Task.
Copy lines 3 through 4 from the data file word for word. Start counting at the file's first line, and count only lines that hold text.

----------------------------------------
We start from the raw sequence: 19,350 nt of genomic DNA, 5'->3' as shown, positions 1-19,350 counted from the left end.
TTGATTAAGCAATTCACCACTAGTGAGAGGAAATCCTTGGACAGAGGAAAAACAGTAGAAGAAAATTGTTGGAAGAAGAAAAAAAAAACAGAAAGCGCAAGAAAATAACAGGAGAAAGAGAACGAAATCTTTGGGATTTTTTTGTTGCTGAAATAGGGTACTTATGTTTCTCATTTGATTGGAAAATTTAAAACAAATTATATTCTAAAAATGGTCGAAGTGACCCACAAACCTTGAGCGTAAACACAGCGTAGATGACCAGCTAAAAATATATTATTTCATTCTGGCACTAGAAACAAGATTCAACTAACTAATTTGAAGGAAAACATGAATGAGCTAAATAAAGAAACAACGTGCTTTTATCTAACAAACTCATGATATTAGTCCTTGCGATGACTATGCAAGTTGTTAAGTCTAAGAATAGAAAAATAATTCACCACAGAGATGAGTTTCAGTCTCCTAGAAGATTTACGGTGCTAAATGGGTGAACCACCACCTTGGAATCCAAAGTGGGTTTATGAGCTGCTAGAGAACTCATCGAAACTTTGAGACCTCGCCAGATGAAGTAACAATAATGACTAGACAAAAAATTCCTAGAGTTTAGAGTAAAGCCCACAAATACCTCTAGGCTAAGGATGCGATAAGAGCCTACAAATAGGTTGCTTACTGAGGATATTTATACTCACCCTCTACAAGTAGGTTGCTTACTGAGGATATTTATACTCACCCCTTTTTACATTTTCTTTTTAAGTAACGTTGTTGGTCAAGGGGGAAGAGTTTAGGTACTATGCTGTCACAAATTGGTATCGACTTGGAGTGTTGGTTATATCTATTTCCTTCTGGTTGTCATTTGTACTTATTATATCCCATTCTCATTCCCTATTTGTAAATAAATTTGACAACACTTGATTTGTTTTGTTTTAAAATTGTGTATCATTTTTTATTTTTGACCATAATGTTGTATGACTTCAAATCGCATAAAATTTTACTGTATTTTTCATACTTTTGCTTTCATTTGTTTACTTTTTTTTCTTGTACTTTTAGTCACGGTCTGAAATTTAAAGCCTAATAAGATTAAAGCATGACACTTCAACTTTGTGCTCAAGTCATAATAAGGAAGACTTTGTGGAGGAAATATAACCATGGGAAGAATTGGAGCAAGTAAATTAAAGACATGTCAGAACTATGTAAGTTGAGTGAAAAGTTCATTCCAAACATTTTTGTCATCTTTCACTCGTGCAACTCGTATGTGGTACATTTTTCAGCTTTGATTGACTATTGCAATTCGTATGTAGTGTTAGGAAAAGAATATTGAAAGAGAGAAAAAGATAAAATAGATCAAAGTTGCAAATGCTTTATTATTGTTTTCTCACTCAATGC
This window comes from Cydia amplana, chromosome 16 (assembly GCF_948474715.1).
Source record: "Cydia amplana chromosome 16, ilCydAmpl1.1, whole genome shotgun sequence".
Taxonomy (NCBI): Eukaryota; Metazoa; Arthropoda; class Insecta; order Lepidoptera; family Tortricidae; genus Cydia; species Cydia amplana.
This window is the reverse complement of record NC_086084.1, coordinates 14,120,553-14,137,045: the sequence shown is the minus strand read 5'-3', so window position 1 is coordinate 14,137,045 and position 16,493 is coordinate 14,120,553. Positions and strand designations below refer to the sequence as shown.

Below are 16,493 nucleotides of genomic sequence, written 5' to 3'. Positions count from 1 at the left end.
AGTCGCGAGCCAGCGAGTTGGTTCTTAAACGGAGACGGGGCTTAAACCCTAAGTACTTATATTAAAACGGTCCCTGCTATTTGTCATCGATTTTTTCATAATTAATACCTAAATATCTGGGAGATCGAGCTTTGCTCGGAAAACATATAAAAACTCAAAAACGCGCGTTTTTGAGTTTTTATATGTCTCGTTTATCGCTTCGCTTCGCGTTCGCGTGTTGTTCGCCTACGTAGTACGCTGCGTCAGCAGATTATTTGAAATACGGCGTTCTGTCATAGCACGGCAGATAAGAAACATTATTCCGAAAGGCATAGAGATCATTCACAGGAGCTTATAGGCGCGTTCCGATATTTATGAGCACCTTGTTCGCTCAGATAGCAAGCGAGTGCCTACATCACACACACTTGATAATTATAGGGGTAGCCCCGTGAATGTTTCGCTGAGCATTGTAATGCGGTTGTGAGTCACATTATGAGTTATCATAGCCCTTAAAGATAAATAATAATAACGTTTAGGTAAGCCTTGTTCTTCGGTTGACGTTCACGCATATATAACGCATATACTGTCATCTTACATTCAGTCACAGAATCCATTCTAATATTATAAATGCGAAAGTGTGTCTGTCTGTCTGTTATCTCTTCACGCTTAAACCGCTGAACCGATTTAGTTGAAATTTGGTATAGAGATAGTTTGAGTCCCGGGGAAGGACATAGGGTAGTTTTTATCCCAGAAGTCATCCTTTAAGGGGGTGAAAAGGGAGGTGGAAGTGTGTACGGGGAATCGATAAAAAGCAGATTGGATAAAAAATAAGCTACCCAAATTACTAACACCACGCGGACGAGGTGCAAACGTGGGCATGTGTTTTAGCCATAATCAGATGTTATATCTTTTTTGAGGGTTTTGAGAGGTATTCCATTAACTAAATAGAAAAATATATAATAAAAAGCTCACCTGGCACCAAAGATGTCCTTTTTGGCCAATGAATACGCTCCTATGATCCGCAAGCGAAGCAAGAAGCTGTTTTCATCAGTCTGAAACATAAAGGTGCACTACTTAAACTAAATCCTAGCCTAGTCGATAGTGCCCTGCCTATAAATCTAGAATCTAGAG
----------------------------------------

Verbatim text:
This window comes from Cydia amplana, chromosome 16 (assembly GCF_948474715.1).
Source record: "Cydia amplana chromosome 16, ilCydAmpl1.1, whole genome shotgun sequence".